Matrix Decomposition Model for Investigating Prehistoric Intracemetery Biological Variation

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22 Citations (Scopus)

Abstract

A matrix decomposition model for analyzing prehistoric intracemetery biological variability is presented. The model, based on the correlation between interindividual biological and burial distance matrices, provides an estimate of the number of distinct burial populations interred within a single cemetery, which effectively ameliorates identifiability problems typical of general variability analyses (Raemsch [1995] Ph.D. dissertation, SUNY at Albany). Unlike other methods for analyzing intrasite variability analysis (e.g., kinship analysis and microchronology), this method is not reliant on a priori subgroup definition. Assuming a kin-structured burial pattern, a residual matrix is defined based on the raw data matrices; the proportion of negative or zero residuals to the total number of residuals provides an estimate of the number of hidden subgroupings (lineages) within the cemetery. The comparative utility of the model is demonstrated on a series of protohistoric and historic period skeletal samples from the Georgia coast, where it demonstrated that the increase in phenotypic variability during the early mission period is the result of population aggregation at the missions and not necessarily genetic admixture between local and nonlocal groups.

Original languageEnglish (US)
Pages (from-to)216-231
Number of pages16
JournalAmerican Journal of Physical Anthropology
Volume122
Issue number3
DOIs
StatePublished - Nov 2003
Externally publishedYes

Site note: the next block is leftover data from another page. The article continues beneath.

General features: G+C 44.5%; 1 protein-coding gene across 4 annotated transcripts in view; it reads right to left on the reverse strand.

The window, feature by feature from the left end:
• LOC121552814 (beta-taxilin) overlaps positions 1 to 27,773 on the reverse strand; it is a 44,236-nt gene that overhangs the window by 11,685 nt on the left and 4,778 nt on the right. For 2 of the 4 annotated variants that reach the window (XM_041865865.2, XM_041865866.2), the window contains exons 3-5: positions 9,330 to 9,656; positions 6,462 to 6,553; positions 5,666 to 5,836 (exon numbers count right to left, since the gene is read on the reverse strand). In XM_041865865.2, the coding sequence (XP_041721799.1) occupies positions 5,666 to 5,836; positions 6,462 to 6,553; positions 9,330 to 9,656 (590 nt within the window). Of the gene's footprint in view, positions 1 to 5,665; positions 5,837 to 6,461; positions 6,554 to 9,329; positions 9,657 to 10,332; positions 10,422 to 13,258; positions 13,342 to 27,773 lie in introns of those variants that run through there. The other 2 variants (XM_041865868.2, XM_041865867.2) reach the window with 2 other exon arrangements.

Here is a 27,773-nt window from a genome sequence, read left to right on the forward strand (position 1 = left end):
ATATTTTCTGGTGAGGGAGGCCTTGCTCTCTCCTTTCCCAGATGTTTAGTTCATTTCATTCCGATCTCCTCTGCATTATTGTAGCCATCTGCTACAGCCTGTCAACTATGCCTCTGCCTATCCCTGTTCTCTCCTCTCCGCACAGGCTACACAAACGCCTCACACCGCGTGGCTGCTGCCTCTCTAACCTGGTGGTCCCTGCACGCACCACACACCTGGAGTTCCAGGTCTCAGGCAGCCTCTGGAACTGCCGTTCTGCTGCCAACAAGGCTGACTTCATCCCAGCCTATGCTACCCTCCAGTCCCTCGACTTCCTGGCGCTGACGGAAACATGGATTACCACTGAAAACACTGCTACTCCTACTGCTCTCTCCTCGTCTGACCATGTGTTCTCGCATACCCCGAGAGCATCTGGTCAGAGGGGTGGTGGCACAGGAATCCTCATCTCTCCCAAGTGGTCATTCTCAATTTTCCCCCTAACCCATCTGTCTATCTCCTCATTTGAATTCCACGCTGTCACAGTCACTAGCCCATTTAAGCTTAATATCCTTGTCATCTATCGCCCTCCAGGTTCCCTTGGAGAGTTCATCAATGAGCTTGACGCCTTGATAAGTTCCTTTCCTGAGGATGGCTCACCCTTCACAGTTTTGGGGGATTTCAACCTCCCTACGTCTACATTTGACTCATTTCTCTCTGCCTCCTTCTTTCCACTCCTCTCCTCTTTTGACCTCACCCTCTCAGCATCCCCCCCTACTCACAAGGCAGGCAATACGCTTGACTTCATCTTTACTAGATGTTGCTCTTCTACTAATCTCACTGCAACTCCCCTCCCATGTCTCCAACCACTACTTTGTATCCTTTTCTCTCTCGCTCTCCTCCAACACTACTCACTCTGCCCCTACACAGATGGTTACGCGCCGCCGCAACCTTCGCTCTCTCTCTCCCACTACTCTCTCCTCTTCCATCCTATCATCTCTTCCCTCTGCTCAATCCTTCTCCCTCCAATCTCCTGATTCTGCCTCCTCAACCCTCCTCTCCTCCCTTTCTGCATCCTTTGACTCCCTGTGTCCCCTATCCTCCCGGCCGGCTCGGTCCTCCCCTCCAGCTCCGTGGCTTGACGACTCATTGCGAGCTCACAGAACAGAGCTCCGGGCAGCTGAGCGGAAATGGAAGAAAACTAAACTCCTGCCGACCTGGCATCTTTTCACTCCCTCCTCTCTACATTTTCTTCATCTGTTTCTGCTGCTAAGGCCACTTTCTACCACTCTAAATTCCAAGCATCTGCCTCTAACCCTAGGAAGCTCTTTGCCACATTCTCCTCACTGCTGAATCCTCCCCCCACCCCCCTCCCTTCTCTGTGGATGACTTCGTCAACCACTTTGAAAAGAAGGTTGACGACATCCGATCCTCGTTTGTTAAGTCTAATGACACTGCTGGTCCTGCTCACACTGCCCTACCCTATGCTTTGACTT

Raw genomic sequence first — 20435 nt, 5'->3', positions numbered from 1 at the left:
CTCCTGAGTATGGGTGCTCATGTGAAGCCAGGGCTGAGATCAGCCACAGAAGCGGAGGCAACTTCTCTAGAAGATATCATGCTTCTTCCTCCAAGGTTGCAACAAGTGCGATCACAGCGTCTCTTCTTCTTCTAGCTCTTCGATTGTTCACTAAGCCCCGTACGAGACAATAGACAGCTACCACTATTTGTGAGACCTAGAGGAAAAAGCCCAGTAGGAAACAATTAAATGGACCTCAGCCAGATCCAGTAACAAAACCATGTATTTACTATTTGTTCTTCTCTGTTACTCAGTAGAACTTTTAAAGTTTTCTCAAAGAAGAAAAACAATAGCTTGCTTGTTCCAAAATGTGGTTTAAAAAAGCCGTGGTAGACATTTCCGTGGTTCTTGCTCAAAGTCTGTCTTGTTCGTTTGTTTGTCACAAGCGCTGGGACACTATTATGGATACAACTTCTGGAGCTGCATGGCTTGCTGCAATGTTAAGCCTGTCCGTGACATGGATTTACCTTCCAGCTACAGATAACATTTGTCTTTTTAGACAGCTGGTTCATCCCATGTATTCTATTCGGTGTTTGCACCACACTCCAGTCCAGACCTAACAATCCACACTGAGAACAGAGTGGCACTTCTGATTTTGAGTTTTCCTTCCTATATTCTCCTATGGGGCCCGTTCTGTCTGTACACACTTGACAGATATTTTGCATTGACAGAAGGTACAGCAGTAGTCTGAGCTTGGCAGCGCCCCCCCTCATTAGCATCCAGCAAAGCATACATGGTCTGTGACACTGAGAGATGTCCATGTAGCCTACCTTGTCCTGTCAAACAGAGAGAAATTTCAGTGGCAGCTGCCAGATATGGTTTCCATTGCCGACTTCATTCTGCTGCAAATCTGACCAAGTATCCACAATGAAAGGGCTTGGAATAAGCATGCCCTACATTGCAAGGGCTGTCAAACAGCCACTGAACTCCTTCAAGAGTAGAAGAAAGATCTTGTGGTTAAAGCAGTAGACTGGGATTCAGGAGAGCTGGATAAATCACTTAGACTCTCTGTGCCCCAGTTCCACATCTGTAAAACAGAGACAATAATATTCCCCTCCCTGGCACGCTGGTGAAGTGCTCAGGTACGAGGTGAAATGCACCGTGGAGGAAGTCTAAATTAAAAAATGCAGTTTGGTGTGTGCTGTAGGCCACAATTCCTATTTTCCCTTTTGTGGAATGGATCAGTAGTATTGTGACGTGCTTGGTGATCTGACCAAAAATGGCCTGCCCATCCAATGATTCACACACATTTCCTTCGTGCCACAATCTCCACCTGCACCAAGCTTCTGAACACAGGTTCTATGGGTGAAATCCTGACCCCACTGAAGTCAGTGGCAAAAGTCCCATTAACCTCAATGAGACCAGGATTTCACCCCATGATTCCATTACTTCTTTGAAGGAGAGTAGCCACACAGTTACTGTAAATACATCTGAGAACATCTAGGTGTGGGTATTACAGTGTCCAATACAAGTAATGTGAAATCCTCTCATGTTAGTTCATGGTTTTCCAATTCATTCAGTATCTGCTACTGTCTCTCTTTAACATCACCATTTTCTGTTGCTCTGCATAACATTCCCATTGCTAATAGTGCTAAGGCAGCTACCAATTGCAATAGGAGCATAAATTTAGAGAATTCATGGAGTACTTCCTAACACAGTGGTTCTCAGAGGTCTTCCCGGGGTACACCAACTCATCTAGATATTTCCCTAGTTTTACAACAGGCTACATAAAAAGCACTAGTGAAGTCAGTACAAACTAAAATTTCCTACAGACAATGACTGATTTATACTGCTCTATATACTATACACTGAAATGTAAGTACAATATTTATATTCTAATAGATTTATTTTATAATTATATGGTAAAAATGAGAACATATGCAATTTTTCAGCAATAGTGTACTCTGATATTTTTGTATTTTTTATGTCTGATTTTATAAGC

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Burial
Cemeteries
funeral
degradation
cemetery
Population
kinship
earning a doctorate
aggregation
coasts
methodology
Group
sampling

Keywords

  • Cemetery structure
  • Florida missions
  • Intracemetery variation

ASJC Scopus subject areas

  • Agricultural and Biological Sciences (miscellaneous)
  • Anthropology

Cite this

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abstract = "A matrix decomposition model for analyzing prehistoric intracemetery biological variability is presented. The model, based on the correlation between interindividual biological and burial distance matrices, provides an estimate of the number of distinct burial populations interred within a single cemetery, which effectively ameliorates identifiability problems typical of general variability analyses (Raemsch [1995] Ph.D. dissertation, SUNY at Albany). Unlike other methods for analyzing intrasite variability analysis (e.g., kinship analysis and microchronology), this method is not reliant on a priori subgroup definition. Assuming a kin-structured burial pattern, a residual matrix is defined based on the raw data matrices; the proportion of negative or zero residuals to the total number of residuals provides an estimate of the number of hidden subgroupings (lineages) within the cemetery. The comparative utility of the model is demonstrated on a series of protohistoric and historic period skeletal samples from the Georgia coast, where it demonstrated that the increase in phenotypic variability during the early mission period is the result of population aggregation at the missions and not necessarily genetic admixture between local and nonlocal groups.",
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